Partnership with WIRES
WIRES mission is to actively rehabilitate and preserve Australian wildlife and inspire others to do the same.
WIRES (NSW Wildlife Information, Rescue and Education Service Inc.) has been rescuing and caring for wildlife for almost 35 years and is the largest wildlife rescue organisation in Australia. WIRES has over 3,000 volunteers in 28 NSW branches involved in the rescue and care of wildlife, and we have a dedicated Rescue Office that operates 24/7, 365 days a year assisting the community to help native animals in distress.
WIRES is passionate about supporting smaller volunteer organisations in the wildlife sector with the same mission, as well as Universities, Veterinary Associations and other leading scientific and environmental groups. In that last 5 years WIRES has been working with organisations including: WWF Australia, National Parks Association, Humane Society International, The Wilderness Society, Nature Conservation Council, Birdlife, RSPCA, Animal Welfare League and IFAW and we thank these organisations for their significant ongoing contribution to the wildlife rehabilitation sector.
Currently WIRES presence is primarily in NSW where we are responding to tens of thousands of rescues each year. WIRES receives around 170,000 calls annually to our 1300 line including thousands of interstate calls, and in the last financial year WIRES provided rescue advice and assistance for over 100,000 native animals.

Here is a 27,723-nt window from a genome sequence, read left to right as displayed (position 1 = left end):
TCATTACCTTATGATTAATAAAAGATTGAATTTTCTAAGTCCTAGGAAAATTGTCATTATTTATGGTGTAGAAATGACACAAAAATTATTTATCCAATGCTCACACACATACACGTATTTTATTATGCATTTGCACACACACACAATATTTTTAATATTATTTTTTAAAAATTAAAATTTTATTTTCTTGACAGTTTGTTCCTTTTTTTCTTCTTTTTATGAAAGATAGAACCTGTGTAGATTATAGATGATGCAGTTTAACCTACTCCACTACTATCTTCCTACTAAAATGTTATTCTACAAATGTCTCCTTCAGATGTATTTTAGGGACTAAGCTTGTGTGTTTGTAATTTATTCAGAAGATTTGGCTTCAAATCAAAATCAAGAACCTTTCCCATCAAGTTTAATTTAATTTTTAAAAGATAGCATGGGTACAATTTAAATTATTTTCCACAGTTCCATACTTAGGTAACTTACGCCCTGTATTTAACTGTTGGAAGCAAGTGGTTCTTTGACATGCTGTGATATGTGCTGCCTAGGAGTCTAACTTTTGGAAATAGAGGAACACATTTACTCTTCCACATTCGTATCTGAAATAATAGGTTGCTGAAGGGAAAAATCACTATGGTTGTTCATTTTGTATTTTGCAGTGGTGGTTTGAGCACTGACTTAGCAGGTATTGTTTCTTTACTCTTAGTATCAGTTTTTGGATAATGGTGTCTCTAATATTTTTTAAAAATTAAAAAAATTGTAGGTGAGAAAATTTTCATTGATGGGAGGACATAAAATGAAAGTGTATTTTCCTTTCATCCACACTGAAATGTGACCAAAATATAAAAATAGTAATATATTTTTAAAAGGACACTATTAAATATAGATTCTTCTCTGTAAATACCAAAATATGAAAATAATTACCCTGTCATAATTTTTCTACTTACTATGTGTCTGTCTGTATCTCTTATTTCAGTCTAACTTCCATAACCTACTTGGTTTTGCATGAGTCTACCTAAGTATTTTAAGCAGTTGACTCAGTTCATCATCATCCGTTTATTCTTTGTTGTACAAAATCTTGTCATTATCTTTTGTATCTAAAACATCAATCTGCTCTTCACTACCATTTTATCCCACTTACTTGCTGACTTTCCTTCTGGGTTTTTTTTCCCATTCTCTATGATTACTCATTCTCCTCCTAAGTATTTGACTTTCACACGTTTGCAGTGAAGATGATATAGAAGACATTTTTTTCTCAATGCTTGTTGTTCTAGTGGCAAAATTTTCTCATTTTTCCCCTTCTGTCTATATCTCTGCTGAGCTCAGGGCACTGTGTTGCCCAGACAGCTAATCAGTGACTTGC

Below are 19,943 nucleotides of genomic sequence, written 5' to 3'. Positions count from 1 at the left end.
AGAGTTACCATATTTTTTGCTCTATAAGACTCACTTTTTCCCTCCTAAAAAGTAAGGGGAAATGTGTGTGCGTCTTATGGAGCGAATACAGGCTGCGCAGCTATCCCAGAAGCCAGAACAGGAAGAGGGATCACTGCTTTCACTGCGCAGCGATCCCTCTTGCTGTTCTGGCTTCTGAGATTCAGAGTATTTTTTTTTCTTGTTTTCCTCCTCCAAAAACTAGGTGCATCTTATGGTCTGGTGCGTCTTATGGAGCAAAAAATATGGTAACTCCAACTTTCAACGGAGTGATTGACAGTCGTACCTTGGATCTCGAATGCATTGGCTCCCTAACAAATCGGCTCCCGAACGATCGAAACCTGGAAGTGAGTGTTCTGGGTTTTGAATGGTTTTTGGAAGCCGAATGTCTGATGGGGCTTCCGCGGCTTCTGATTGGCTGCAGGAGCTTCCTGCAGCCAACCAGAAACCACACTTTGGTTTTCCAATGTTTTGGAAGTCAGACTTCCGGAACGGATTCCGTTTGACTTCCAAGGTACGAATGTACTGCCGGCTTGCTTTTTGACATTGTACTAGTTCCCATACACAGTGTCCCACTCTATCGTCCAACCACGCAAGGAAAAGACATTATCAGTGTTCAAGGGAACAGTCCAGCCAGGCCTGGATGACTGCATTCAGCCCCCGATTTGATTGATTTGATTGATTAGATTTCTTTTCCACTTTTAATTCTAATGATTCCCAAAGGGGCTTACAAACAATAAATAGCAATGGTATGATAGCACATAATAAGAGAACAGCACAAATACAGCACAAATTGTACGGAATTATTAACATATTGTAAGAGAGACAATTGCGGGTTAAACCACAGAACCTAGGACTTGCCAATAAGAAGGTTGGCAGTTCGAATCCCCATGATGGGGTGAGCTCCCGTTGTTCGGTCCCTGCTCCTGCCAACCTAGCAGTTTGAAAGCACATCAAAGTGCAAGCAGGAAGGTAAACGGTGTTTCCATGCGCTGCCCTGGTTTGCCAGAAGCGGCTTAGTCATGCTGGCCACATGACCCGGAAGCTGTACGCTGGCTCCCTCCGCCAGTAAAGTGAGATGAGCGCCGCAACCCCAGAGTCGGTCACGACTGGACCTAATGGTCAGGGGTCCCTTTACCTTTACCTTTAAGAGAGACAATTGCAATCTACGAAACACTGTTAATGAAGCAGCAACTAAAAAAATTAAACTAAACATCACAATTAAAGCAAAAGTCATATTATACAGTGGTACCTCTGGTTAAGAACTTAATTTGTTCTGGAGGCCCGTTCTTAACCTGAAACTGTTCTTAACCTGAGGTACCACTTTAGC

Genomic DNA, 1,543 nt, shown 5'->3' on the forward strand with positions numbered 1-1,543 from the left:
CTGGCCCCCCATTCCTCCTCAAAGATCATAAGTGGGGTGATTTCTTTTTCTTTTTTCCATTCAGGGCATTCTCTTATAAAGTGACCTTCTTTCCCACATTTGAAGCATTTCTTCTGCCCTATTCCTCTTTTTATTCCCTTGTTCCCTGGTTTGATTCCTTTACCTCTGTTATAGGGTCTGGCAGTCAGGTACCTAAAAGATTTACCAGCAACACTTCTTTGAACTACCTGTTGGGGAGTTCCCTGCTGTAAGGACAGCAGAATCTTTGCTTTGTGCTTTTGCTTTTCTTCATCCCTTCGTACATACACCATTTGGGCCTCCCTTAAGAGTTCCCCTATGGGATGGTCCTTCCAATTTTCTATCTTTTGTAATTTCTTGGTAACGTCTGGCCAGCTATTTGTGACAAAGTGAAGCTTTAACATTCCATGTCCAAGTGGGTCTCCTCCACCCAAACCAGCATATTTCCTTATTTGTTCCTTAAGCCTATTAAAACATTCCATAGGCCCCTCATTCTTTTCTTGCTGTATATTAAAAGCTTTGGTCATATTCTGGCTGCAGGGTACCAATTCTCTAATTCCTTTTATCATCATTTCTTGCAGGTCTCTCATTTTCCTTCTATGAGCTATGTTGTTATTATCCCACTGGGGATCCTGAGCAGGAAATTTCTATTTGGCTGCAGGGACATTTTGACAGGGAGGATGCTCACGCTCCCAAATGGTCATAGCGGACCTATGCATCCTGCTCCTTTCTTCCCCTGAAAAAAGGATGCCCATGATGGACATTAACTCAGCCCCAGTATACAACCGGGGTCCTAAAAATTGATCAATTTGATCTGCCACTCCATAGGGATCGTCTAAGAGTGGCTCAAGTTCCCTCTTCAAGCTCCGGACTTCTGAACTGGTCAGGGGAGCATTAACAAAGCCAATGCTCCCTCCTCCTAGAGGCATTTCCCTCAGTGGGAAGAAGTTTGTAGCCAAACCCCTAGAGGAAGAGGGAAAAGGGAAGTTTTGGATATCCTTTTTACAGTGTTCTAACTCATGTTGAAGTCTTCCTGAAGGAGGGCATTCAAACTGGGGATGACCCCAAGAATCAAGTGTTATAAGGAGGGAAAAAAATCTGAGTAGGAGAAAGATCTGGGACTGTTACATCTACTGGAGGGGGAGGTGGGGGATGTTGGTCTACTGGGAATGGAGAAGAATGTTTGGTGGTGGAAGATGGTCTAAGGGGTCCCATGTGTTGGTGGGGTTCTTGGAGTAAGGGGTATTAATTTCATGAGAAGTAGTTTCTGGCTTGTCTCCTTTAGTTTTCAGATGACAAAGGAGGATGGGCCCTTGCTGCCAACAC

WIRES also plays a major role in community wildlife education with over 5 million unique visitors to our site in the last financial year, over 4 million of these in January 2020. In response to the tragic toll of the catastrophic fires, extreme weather and drought on wildlife, WIRES is actively pursuing significant opportunities to help wildlife more broadly across Australia, including partnering on projects to improve long-term outcomes for native animals.
Huntress the Koala Success Story
Huntress is one of the koalas rescued in January 2020 near the bushfire destroyed areas of the Blue Mountain National Park. She is two years old and was originally rescued by an office duty police officer. Huntress was in acute renal failure and was suffering from a bacterial infection which is extremely aggressive.
Multiple vets thought she would be unlikely to survive the infection, or the systemic antibiotic treatment but she defied the odds and was able to be released late May after being in care with WIRES for 127 days.
Huntress and a number of other koalas who survived the fires in the Hawkesbury and Blue Mountains areas have been cared for by WIRES koala carer, Morgan.
WIRES Blog Link
For anymore information about our partnership with WIRES please email us at firstname.lastname@example.org.